Mark your calendars for Monday, March 5, 2007, here at the Lansing Public Library to join the fun as we celebrate Dr. Seuss's 103rd birthday! You can pin the daisy on Mayzie, make your own Seuss hat, complete the library questionnaire to win prizes, watch Seuss movies, listen to Seuss stories read by Chief of Police Dan McDevitt, enjoy Seuss treats and of course check out Seuss books! The fun begins at 6pm with the Chief's story time and lasts until 7:30pm. Don't miss out on this fun-filled evening for the whole family! Door prizes and games for kids up to 3rd grade.

Friday, February 09, 2007


Epossumondas Saves the Day, written by Coleen Salley and illustrated by Janet Stevens is an explosion of color, wit and creativity. Epossumondas is a little possum who seems to get himself into all kinds of predicaments. This is the third book about Epossumondas that I have read. And currently it is my favorite. Epossumondas is going to celebrate his birthday but first his mama needs some "sody sallyraytus" to make a special shortcake. And that's how the story starts. We meet a nasty snapping turtle, Epossumondas' friend: Baby Gator, and a store clerk: Mr. Leslie. They all have a part in this tale about going to the store to buy sody sallyraytus to make the birthday shortcake. If you have read any of the other books about Epossumondas you will absolutely want to read this one too. The story is funny. Not just "funny", but laugh out loud funny. And the pictures fill the page with color and movement and galumping and stomping aunties and mama's. It's a great book to read out loud to a group of kids. And a wonderful book to share with that one special kid too.

Tuesday, February 06, 2007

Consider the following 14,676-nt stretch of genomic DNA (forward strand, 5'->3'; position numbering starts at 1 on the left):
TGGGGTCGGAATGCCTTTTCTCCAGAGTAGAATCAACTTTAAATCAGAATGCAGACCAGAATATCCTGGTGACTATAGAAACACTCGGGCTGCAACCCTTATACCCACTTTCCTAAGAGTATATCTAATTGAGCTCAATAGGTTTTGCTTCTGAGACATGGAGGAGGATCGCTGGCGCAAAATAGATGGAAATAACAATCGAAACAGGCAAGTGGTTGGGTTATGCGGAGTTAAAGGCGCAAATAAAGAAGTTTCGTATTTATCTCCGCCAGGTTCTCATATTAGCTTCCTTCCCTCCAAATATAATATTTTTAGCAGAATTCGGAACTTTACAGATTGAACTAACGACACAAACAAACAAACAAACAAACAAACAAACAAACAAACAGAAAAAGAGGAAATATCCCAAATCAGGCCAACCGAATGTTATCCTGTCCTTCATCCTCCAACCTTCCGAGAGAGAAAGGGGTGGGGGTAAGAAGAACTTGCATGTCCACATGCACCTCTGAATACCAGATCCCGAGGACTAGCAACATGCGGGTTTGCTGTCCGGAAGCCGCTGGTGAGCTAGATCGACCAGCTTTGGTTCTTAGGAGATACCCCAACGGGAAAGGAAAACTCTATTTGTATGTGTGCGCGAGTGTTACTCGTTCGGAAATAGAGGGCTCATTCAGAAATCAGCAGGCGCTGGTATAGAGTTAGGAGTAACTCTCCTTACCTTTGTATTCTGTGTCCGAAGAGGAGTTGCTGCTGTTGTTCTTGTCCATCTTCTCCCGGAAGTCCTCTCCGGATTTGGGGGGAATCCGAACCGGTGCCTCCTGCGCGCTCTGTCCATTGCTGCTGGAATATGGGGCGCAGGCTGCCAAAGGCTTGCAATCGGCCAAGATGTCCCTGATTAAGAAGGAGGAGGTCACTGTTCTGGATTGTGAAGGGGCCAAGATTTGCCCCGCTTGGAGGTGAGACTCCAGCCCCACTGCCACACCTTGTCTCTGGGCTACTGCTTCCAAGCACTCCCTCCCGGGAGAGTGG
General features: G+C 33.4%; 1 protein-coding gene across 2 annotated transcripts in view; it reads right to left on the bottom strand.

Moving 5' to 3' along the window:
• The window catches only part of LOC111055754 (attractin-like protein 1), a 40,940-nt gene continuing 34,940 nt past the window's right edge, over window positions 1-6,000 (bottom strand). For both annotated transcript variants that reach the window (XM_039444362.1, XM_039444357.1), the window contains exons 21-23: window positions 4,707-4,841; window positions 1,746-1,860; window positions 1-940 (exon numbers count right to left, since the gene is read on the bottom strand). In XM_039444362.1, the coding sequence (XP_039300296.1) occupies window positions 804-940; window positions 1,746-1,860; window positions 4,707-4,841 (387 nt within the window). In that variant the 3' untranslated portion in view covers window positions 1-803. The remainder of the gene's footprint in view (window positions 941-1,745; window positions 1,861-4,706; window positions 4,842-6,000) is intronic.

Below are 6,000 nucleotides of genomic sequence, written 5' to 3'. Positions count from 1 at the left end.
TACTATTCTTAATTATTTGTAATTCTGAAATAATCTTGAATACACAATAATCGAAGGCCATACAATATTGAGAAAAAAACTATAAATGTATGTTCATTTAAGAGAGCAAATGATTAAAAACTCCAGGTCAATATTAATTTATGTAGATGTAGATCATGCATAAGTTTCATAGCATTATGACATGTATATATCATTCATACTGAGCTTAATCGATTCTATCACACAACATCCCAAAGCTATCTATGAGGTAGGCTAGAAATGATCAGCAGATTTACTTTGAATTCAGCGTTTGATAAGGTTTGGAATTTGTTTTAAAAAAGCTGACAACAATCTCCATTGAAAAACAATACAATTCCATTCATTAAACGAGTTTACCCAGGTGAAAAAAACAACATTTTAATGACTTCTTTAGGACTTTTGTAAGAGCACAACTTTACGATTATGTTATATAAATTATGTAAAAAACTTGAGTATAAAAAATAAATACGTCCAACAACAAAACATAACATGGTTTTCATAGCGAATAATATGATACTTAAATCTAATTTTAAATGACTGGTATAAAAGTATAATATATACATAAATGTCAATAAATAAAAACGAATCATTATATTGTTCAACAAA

In time for Chinese New Year

Shanghai Messenger, by Andrea Cheng (2005)
The House of Sixty Fathers, by Meindert de Jong (1956)
China's Bravest Girl: The Legend of Hua Mu Lan, by Charlie Chin (1993)

In delicate watercolors and simple "free-verse prose," Shanghai Messenger tells the story of a modern 11-year-old Chinese-American girl who is sent to China to visit her mother's family. She spends several weeks in Shanghai, meeting many uncles and "aunties", learning to cook and eat new foods, and walking in old city gardens where her great-grandfather's calligraphy is carved in stone. Loneliness, illness, and jet lag are also a part of her vacation, but when she comes home to America, she finds she misses the noise and interests of the great foreign city. "Where is the market, the honking horns, the farmers' shouting?" she wonders as she looks out at placid suburbia. It's a beautiful and not sugary-sweet book.

For a different look at an earlier China, try Meindert de Jong's The House of Sixty Fathers. This novel follows the frightening adventures of a young boy in war-torn 1930s China, who is separated from his family after the Japanese army destroys their village. With only a small pig for company, Tien Pao must make his way home through a countryside teeming with hungry refugees and bristling with soldiers.

Both of these books are illustrated by well-known artists: Shanghai Messenger's watercolors are by Caldecott winner Ed Young, and The House of Sixty Fathers features pen drawings by Maurice Sendak, of Where the Wild Things Are fame. And if you would like still more on China, try the vividly illustrated poem -- in Chinese and English -- China's Bravest Girl, by Charlie Chin. This tells the story of the teenage girl general, Hua Mu Lan, who went to war to defend her country in place of her elderly father. Of course, you can also check out the Disney movie on the same subject.